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Equal Education Opportunity for Women: How Should It Be Defined?

Handout: The Fourteenth Amendment

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The Fourteenth Amendment

The Fourteenth Amendment, which was proposed and ratified after the Civil War, was intended, among other things, to establish the citizenship of former slaves and to ensure that the states did not deny equal rights to any person. The part of the Fourteenth Amendment that is referred to as the Equal Protection Clause reads: ". . . nor shall any state . . . deny to any person within its jurisdiction the equal protection of the laws." The Supreme Court has often relied on the phrase "equal protection of the laws" as the basis for its civil rights rulings, including its decision in Brown v. Board of Education.

Coed v. Single-Sex Education

  1. A growing body of scholarly literature points to the benefits of single-sex education.

  2. A prominent Harvard sociologist claims that "for many men, a single-sex college is optimal."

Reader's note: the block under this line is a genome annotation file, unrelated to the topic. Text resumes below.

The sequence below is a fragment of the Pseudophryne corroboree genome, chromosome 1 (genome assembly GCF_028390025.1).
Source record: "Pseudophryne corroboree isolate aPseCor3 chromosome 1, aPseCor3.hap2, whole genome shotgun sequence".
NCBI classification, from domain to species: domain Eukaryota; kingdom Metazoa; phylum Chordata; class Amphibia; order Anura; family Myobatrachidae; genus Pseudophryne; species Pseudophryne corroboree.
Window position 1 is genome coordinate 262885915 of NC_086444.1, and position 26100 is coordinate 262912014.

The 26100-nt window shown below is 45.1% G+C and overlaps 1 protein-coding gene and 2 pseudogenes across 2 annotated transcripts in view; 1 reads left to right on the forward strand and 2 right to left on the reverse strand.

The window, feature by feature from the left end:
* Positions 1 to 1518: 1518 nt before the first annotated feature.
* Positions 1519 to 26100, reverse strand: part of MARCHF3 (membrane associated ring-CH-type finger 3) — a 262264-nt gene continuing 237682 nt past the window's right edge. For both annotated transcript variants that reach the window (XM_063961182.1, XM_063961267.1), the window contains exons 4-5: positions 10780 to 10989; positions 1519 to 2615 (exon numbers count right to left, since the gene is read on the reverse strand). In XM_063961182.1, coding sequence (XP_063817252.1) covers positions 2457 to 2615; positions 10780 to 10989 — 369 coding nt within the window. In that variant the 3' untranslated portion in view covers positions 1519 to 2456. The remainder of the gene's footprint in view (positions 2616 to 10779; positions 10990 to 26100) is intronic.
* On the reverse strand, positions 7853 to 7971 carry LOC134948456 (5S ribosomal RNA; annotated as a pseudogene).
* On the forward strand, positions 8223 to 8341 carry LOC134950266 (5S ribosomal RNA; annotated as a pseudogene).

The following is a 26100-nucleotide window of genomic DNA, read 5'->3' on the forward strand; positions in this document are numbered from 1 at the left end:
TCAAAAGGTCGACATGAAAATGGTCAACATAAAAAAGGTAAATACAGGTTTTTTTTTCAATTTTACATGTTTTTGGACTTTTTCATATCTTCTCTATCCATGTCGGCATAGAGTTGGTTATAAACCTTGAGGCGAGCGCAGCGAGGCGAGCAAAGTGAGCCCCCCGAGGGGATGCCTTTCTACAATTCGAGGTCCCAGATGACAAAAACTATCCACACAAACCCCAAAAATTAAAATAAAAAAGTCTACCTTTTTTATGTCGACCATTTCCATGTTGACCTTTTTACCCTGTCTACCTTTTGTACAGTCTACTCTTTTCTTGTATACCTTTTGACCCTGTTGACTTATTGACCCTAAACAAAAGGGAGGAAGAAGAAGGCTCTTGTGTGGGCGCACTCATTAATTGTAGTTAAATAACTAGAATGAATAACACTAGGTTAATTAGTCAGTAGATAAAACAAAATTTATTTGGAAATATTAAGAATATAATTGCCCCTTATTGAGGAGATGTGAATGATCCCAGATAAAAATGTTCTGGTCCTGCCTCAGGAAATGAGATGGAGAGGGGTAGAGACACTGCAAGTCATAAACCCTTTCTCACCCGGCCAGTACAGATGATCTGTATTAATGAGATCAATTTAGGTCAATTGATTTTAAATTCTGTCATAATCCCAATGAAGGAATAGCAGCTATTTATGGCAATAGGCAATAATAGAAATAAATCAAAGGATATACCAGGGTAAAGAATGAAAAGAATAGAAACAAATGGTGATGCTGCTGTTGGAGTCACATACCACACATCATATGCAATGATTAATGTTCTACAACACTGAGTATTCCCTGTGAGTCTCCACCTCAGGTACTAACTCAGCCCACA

3. The American Association of University Professors and the Center for Women Policy Studies argue that single-sex education has been shown to be primarily of benefit to young women in secondary school.

  4. The benefits to females from single-sex education comes from the elimination or reduction of discrimination favoring males in coeducational settings.

  5. "Sex, like race, is an immutable and highly visible characteristic that frequently bears no relation to ability to perform or contribute to society." (Quoting the Supreme Court opinion in Frontiero v. Richardson, 411 U.S. 677 (1973).

>>Equal Education Opportunity for Women: How Should It Be Defined
>>Handout: Terms
>>Handout: A Case of Alleged Sex Discrimination
>>Handout: Background
>>Handout: The Fourteenth Amendment
>>Handout: Legal Factors Related to Equal Protection Cases
>>Handout: The Decision

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